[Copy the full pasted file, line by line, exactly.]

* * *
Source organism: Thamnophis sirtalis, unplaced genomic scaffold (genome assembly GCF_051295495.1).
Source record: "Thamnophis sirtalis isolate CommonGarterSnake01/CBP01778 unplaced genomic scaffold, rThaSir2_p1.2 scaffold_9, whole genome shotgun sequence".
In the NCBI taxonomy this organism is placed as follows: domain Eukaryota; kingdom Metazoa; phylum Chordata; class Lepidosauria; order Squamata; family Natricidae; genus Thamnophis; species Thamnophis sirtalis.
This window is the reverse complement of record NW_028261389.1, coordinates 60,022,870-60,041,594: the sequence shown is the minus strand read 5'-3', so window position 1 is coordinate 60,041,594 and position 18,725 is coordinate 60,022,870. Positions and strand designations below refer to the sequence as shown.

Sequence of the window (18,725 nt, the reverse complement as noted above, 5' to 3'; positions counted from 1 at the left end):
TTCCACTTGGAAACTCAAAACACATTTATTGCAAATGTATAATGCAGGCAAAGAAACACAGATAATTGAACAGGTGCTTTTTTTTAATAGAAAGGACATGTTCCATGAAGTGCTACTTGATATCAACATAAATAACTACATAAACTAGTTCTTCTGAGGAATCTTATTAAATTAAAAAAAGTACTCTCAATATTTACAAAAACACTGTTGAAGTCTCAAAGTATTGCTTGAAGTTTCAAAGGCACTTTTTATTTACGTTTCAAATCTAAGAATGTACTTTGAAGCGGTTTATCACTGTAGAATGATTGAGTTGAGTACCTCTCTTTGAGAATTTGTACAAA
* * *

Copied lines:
Source organism: Thamnophis sirtalis, unplaced genomic scaffold (genome assembly GCF_051295495.1).
Source record: "Thamnophis sirtalis isolate CommonGarterSnake01/CBP01778 unplaced genomic scaffold, rThaSir2_p1.2 scaffold_9, whole genome shotgun sequence".
In the NCBI taxonomy this organism is placed as follows: domain Eukaryota; kingdom Metazoa; phylum Chordata; class Lepidosauria; order Squamata; family Natricidae; genus Thamnophis; species Thamnophis sirtalis.
This window is the reverse complement of record NW_028261389.1, coordinates 60,022,870-60,041,594: the sequence shown is the minus strand read 5'-3', so window position 1 is coordinate 60,041,594 and position 18,725 is coordinate 60,022,870. Positions and strand designations below refer to the sequence as shown.

Sequence of the window (18,725 nt, the reverse complement as noted above, 5' to 3'; positions counted from 1 at the left end):
TTCCACTTGGAAACTCAAAACACATTTATTGCAAATGTATAATGCAGGCAAAGAAACACAGATAATTGAACAGGTGCTTTTTTTTAATAGAAAGGACATGTTCCATGAAGTGCTACTTGATATCAACATAAATAACTACATAAACTAGTTCTTCTGAGGAATCTTATTAAATTAAAAAAAGTACTCTCAATATTTACAAAAACACTGTTGAAGTCTCAAAGTATTGCTTGAAGTTTCAAAGGCACTTTTTATTTACGTTTCAAATCTAAGAATGTACTTTGAAGCGGTTTATCACTGTAGAATGATTGAGTTGAGTACCTCTCTTTGAGAATTTGTACAAA